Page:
Thursday, 5 September 2013
"Leave all to....."
In 1697 he traveled incognito to Europe on an 18-month journey with a large Russian delegation–the so-called "Grand Embassy"—to seek the aid of the European monarchs.
Peter's visits to the West impressed upon him the notion that European customs were in several respects superior to Russian traditions. Peter implemented sweeping reforms aimed at modernizing Russia. Heavily influenced by his advisors from Western Europe,
Peter reorganized the Russian army along modern lines and dreamed of making Russia a maritime power. He faced much opposition to these policies at home, but brutally suppressed any and all rebellions against his authority: Streltsy, Bashkirs, Astrakhan, and the greatest civil uprising of his reign, the Bulavin Rebellion.
He commanded all of his courtiers and officials to cut off their long beards—causing his Boyars, who were very fond of their beards, great upset—and wear European clothing. Boyars who sought to retain their beards were required to pay an annual beard tax of one hundred rubles. He also sought to end arranged marriages, which were the norm among the Russian nobility, because he thought such a practice was barbaric and led to domestic violence, since the partners usually resented each other.
Also, upon his return from his European tour, Peter sought to end his unhappy marriage. He divorced the Tsaritsa, Eudoxia Lopukhina. The Tsaritsa had borne Peter three children, although only one, the Tsarevich Alexei, had survived past his childhood.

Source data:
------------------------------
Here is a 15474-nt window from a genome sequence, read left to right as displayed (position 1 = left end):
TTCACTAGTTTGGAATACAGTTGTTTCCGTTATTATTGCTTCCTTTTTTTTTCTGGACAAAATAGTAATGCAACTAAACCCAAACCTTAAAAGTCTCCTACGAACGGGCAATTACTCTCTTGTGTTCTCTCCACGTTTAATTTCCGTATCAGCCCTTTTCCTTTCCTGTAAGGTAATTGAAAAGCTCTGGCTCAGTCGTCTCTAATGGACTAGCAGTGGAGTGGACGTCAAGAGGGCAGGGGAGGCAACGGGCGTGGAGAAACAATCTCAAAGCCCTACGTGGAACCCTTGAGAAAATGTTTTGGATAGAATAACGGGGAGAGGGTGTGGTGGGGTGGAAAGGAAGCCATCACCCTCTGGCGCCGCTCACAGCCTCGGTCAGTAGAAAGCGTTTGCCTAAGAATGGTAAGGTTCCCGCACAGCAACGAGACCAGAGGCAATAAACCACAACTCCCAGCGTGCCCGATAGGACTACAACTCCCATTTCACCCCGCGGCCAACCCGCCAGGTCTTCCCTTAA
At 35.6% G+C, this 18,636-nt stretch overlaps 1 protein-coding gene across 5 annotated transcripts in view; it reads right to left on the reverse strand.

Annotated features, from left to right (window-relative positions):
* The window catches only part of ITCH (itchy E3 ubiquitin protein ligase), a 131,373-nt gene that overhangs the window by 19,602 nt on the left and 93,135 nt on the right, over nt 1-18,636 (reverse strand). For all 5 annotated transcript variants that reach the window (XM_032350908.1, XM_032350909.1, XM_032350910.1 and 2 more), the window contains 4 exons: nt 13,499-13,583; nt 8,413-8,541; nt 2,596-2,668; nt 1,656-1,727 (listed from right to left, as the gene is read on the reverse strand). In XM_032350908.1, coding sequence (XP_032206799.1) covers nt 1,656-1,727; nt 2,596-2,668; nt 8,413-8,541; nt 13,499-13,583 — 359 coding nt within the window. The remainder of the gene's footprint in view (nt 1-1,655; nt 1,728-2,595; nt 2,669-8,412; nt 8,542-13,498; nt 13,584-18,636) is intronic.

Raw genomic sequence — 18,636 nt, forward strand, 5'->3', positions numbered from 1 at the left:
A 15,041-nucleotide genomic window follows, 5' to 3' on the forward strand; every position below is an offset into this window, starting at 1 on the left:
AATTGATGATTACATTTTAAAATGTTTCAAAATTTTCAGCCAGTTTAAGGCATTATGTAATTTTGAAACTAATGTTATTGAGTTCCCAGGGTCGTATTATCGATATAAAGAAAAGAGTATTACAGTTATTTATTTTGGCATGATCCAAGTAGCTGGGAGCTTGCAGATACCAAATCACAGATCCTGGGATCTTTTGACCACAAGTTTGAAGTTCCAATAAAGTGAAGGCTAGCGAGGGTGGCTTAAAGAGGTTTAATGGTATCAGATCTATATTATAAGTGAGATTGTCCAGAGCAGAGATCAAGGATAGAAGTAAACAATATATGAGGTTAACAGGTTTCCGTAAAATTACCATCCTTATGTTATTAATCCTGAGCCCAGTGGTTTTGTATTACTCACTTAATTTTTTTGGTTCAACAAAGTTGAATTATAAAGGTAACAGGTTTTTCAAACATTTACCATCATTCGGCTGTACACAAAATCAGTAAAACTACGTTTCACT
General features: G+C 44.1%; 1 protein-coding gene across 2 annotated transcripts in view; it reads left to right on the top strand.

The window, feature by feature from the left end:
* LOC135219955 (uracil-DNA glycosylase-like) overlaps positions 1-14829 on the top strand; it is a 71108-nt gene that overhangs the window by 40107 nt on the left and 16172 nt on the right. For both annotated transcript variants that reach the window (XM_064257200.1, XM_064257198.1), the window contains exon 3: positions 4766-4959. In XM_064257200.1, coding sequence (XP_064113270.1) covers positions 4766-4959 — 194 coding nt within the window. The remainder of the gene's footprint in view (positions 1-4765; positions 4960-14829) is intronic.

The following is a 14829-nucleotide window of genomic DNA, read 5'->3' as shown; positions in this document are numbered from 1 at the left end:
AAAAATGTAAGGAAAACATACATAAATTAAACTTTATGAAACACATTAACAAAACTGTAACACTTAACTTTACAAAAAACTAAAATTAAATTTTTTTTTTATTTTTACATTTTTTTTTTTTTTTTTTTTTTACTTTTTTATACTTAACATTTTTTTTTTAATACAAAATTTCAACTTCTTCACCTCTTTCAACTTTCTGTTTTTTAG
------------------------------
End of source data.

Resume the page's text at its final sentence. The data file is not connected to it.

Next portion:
In 1699 Peter changed the date of the celebration of the new year from 1 September to 1 January. Traditionally, the years were reckoned from the purported creation of the World, but after Peter's reforms, they were to be counted from the birth of Christ. Thus, in the year 7207 of the old Russian calendar, Peter proclaimed that the Julian Calendar was in effect and the year was 1700.
In early January 1725, Peter was struck once again with uremia. Legend has it that before lapsing into unconsciousness Peter asked for a paper and pen and scrawled an unfinished note that read: "Leave all to ... " and then, exhausted by the effort, asked for his daughter Anna to be summoned.
Peter died between four and five in the morning 8 February 1725. An autopsy revealed his bladder to be infected with gangrene. He was fifty-two years, seven months old when he died, having reigned forty-two years.